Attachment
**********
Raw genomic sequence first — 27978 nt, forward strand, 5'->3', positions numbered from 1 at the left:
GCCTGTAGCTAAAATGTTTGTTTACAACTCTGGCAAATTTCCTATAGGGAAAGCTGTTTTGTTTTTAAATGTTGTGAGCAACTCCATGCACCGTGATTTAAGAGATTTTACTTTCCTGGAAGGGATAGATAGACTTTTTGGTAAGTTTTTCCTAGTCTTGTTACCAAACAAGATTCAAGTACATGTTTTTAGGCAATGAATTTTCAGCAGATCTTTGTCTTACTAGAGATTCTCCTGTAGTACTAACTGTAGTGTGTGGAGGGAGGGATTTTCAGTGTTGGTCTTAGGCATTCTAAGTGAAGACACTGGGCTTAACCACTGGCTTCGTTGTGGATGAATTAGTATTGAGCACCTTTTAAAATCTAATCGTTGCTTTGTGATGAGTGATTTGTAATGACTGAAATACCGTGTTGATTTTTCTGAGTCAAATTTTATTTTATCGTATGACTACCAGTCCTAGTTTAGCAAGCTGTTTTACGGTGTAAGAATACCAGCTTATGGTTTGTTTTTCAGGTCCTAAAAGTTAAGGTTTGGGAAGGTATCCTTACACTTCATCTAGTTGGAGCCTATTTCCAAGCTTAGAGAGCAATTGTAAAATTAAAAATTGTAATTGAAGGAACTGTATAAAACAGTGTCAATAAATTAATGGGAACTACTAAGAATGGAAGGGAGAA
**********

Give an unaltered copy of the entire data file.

Raw genomic sequence first — 27978 nt, forward strand, 5'->3', positions numbered from 1 at the left:
GCCTGTAGCTAAAATGTTTGTTTACAACTCTGGCAAATTTCCTATAGGGAAAGCTGTTTTGTTTTTAAATGTTGTGAGCAACTCCATGCACCGTGATTTAAGAGATTTTACTTTCCTGGAAGGGATAGATAGACTTTTTGGTAAGTTTTTCCTAGTCTTGTTACCAAACAAGATTCAAGTACATGTTTTTAGGCAATGAATTTTCAGCAGATCTTTGTCTTACTAGAGATTCTCCTGTAGTACTAACTGTAGTGTGTGGAGGGAGGGATTTTCAGTGTTGGTCTTAGGCATTCTAAGTGAAGACACTGGGCTTAACCACTGGCTTCGTTGTGGATGAATTAGTATTGAGCACCTTTTAAAATCTAATCGTTGCTTTGTGATGAGTGATTTGTAATGACTGAAATACCGTGTTGATTTTTCTGAGTCAAATTTTATTTTATCGTATGACTACCAGTCCTAGTTTAGCAAGCTGTTTTACGGTGTAAGAATACCAGCTTATGGTTTGTTTTTCAGGTCCTAAAAGTTAAGGTTTGGGAAGGTATCCTTACACTTCATCTAGTTGGAGCCTATTTCCAAGCTTAGAGAGCAATTGTAAAATTAAAAATTGTAATTGAAGGAACTGTATAAAACAGTGTCAATAAATTAATGGGAACTACTAAGAATGGAAGGGAGAA